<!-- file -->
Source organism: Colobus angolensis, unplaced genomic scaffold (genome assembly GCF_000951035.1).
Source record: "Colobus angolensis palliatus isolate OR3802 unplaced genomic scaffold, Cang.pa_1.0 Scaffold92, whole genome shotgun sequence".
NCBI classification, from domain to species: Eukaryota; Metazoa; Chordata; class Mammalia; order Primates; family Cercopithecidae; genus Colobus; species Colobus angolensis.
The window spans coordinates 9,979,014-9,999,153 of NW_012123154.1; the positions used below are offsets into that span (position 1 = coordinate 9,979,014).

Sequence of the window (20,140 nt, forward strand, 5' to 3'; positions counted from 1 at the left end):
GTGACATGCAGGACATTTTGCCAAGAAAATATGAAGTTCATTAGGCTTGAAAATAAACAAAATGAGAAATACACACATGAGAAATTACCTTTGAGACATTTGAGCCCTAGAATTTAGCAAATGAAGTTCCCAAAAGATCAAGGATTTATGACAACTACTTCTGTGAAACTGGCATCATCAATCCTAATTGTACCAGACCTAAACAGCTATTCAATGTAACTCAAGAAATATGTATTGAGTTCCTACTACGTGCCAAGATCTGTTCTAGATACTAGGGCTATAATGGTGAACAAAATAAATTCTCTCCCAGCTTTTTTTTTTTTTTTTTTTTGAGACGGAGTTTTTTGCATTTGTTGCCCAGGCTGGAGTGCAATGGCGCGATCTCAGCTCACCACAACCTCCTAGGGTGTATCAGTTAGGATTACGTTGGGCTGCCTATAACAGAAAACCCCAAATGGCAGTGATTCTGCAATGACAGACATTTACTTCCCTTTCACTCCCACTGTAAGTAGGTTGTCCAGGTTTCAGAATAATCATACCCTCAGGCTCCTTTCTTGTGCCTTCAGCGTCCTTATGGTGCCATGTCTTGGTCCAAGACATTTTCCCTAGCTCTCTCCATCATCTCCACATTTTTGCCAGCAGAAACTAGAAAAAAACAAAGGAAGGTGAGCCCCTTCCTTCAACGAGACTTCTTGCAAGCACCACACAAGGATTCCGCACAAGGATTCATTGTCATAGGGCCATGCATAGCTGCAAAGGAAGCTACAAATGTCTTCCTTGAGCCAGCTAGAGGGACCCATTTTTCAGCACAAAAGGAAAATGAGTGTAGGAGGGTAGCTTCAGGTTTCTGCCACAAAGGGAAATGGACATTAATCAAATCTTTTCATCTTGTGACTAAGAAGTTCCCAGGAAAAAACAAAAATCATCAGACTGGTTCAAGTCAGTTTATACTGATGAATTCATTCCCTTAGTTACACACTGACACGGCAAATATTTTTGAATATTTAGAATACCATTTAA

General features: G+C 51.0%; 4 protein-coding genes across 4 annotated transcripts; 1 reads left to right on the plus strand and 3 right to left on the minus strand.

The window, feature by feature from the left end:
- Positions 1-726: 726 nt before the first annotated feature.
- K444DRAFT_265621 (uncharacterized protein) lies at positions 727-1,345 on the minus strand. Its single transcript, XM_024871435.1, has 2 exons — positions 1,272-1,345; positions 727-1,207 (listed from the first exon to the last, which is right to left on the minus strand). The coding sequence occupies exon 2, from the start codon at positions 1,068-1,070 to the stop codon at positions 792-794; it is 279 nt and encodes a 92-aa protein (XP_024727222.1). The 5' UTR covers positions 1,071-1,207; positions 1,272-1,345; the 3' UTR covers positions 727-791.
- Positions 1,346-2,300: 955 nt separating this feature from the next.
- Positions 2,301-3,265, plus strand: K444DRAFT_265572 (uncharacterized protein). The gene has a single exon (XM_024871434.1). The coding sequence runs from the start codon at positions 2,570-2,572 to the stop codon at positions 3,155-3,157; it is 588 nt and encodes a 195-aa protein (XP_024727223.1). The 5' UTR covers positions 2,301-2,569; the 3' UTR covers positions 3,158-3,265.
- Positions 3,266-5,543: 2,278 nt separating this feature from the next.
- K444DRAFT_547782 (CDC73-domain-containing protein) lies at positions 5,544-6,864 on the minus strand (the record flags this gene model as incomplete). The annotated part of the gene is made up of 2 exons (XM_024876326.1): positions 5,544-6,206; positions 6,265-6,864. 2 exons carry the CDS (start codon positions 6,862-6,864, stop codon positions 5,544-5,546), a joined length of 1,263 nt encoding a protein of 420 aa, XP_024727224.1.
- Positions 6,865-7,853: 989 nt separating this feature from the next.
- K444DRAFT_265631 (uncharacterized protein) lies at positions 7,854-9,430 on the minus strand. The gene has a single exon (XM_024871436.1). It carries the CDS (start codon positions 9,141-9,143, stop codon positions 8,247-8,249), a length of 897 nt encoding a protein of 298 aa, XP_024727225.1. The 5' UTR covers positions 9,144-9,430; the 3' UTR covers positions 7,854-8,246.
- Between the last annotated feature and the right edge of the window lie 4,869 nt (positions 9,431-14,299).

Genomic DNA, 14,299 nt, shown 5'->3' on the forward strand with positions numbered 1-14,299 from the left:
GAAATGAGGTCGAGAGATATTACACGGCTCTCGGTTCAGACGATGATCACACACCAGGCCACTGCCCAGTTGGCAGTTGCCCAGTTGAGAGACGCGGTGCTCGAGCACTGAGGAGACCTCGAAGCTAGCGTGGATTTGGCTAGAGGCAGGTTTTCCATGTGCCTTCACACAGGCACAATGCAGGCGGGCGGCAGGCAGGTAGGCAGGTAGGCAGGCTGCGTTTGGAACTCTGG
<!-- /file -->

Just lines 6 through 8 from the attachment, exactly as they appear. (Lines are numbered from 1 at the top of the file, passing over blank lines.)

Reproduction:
GTGACATGCAGGACATTTTGCCAAGAAAATATGAAGTTCATTAGGCTTGAAAATAAACAAAATGAGAAATACACACATGAGAAATTACCTTTGAGACATTTGAGCCCTAGAATTTAGCAAATGAAGTTCCCAAAAGATCAAGGATTTATGACAACTACTTCTGTGAAACTGGCATCATCAATCCTAATTGTACCAGACCTAAACAGCTATTCAATGTAACTCAAGAAATATGTATTGAGTTCCTACTACGTGCCAAGATCTGTTCTAGATACTAGGGCTATAATGGTGAACAAAATAAATTCTCTCCCAGCTTTTTTTTTTTTTTTTTTTTGAGACGGAGTTTTTTGCATTTGTTGCCCAGGCTGGAGTGCAATGGCGCGATCTCAGCTCACCACAACCTCCTAGGGTGTATCAGTTAGGATTACGTTGGGCTGCCTATAACAGAAAACCCCAAATGGCAGTGATTCTGCAATGACAGACATTTACTTCCCTTTCACTCCCACTGTAAGTAGGTTGTCCAGGTTTCAGAATAATCATACCCTCAGGCTCCTTTCTTGTGCCTTCAGCGTCCTTATGGTGCCATGTCTTGGTCCAAGACATTTTCCCTAGCTCTCTCCATCATCTCCACATTTTTGCCAGCAGAAACTAGAAAAAAACAAAGGAAGGTGAGCCCCTTCCTTCAACGAGACTTCTTGCAAGCACCACACAAGGATTCCGCACAAGGATTCATTGTCATAGGGCCATGCATAGCTGCAAAGGAAGCTACAAATGTCTTCCTTGAGCCAGCTAGAGGGACCCATTTTTCAGCACAAAAGGAAAATGAGTGTAGGAGGGTAGCTTCAGGTTTCTGCCACAAAGGGAAATGGACATTAATCAAATCTTTTCATCTTGTGACTAAGAAGTTCCCAGGAAAAAACAAAAATCATCAGACTGGTTCAAGTCAGTTTATACTGATGAATTCATTCCCTTAGTTACACACTGACACGGCAAATATTTTTGAATATTTAGAATACCATTTAA

General features: G+C 51.0%; 4 protein-coding genes across 4 annotated transcripts; 1 reads left to right on the plus strand and 3 right to left on the minus strand.

The window, feature by feature from the left end: